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Invited Commentary
October 2015

Religion, Spirituality, and the Intensive Care Unit: The Sound of Silence

Author Affiliations
  • 1Department of Psychosocial Oncology and Palliative Care, Dana-Farber Cancer Institute, Boston, Massachusetts
  • 2Department of Radiation Oncology, Dana-Farber/Brigham and Women’s Cancer Center, Boston, Massachusetts
  • 3Department of Religion, Health, and Human Values, Rush University Medical Center, Chicago, Illinois
JAMA Intern Med. 2015;175(10):1669-1670. doi:10.1001/jamainternmed.2015.4471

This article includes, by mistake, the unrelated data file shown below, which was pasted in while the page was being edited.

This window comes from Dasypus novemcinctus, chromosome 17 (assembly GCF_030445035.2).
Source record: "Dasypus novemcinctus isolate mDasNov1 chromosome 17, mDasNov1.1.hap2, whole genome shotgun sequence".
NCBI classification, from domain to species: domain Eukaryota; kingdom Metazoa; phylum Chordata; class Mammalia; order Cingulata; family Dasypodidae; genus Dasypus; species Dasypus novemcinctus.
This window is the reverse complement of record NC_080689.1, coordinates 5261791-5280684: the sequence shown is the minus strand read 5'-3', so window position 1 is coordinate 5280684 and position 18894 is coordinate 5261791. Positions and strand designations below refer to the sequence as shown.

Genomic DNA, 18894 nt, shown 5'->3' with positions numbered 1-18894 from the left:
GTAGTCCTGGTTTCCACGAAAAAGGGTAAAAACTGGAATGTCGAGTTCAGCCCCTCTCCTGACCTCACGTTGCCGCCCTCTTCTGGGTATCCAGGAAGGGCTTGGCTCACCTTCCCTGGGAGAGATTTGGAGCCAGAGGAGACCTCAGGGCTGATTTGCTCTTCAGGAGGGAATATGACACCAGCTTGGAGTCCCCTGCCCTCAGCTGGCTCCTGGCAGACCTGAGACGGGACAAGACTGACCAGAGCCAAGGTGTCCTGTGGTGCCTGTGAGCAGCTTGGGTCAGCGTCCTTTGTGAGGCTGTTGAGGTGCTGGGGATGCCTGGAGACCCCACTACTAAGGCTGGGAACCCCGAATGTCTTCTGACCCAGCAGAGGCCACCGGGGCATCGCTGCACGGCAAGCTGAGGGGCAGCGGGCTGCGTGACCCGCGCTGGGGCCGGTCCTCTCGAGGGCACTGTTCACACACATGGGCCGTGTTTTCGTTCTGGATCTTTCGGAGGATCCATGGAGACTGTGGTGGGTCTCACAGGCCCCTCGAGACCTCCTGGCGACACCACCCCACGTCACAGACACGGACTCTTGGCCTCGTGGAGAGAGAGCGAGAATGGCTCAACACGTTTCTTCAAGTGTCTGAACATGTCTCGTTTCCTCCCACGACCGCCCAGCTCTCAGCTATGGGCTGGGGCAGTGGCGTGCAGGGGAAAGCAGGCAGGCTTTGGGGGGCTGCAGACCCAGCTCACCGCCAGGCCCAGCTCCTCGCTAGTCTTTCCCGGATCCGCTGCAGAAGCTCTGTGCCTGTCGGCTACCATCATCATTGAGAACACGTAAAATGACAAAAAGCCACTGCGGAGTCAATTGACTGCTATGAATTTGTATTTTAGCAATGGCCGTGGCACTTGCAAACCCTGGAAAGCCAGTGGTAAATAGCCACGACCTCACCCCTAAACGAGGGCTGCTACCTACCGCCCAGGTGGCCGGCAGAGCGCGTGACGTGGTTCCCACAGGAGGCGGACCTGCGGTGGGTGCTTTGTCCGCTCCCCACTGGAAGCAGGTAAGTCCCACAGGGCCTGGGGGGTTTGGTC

Visualize for a moment the philosophical quandary of a tree falling in the uninhabited forest and whether it makes a sound—the dying tree, its surroundings of fellow trees, foliage, and earth—with no person to hear its fall. This visualization hardly seems relevant to the intensive care unit (ICU), particularly because these seem to be manifestly opposing environments—one is quiet, organic, and verdant with life while the other is characterized by the sounds of human and technological activity, sterility, and illness. And yet the quandary posed by this visual exercise is central to the article by Ernecoff and colleagues1 and to the question of the role of spirituality in caring for seriously ill patients and their families.

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